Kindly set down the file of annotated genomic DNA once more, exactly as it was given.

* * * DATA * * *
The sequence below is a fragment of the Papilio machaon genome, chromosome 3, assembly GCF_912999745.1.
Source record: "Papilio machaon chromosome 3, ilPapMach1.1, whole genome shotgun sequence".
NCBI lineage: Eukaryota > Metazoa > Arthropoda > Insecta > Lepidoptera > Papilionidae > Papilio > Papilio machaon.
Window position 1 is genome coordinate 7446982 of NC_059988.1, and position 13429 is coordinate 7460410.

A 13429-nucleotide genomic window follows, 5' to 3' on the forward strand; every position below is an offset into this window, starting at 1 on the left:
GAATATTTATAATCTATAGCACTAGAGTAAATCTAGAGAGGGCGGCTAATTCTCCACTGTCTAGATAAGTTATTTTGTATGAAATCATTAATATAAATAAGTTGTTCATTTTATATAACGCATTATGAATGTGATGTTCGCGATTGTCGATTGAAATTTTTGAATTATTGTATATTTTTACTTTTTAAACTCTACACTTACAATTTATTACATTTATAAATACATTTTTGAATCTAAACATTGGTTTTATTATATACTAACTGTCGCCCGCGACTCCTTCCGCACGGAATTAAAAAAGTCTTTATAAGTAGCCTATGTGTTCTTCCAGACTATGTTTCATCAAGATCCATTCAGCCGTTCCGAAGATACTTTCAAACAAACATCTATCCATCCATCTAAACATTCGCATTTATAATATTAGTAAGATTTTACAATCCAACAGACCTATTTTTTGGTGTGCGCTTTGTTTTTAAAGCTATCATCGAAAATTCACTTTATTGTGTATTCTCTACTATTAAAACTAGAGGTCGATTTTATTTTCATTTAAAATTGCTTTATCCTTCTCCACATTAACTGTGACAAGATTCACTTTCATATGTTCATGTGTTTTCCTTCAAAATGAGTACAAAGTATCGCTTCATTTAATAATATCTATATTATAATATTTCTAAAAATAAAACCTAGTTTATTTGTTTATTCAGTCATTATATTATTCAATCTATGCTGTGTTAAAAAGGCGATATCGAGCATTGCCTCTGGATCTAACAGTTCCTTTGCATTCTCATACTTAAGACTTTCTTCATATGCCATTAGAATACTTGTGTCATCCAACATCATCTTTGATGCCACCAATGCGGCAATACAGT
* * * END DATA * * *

The sequence below is a fragment of the Papilio machaon genome, chromosome 3, assembly GCF_912999745.1.
Source record: "Papilio machaon chromosome 3, ilPapMach1.1, whole genome shotgun sequence".
NCBI lineage: Eukaryota > Metazoa > Arthropoda > Insecta > Lepidoptera > Papilionidae > Papilio > Papilio machaon.
Window position 1 is genome coordinate 7446982 of NC_059988.1, and position 13429 is coordinate 7460410.

A 13429-nucleotide genomic window follows, 5' to 3' on the forward strand; every position below is an offset into this window, starting at 1 on the left:
GAATATTTATAATCTATAGCACTAGAGTAAATCTAGAGAGGGCGGCTAATTCTCCACTGTCTAGATAAGTTATTTTGTATGAAATCATTAATATAAATAAGTTGTTCATTTTATATAACGCATTATGAATGTGATGTTCGCGATTGTCGATTGAAATTTTTGAATTATTGTATATTTTTACTTTTTAAACTCTACACTTACAATTTATTACATTTATAAATACATTTTTGAATCTAAACATTGGTTTTATTATATACTAACTGTCGCCCGCGACTCCTTCCGCACGGAATTAAAAAAGTCTTTATAAGTAGCCTATGTGTTCTTCCAGACTATGTTTCATCAAGATCCATTCAGCCGTTCCGAAGATACTTTCAAACAAACATCTATCCATCCATCTAAACATTCGCATTTATAATATTAGTAAGATTTTACAATCCAACAGACCTATTTTTTGGTGTGCGCTTTGTTTTTAAAGCTATCATCGAAAATTCACTTTATTGTGTATTCTCTACTATTAAAACTAGAGGTCGATTTTATTTTCATTTAAAATTGCTTTATCCTTCTCCACATTAACTGTGACAAGATTCACTTTCATATGTTCATGTGTTTTCCTTCAAAATGAGTACAAAGTATCGCTTCATTTAATAATATCTATATTATAATATTTCTAAAAATAAAACCTAGTTTATTTGTTTATTCAGTCATTATATTATTCAATCTATGCTGTGTTAAAAAGGCGATATCGAGCATTGCCTCTGGATCTAACAGTTCCTTTGCATTCTCATACTTAAGACTTTCTTCATATGCCATTAGAATACTTGTGTCATCCAACATCATCTTTGATGCCACCAATGCGGCAATACAGT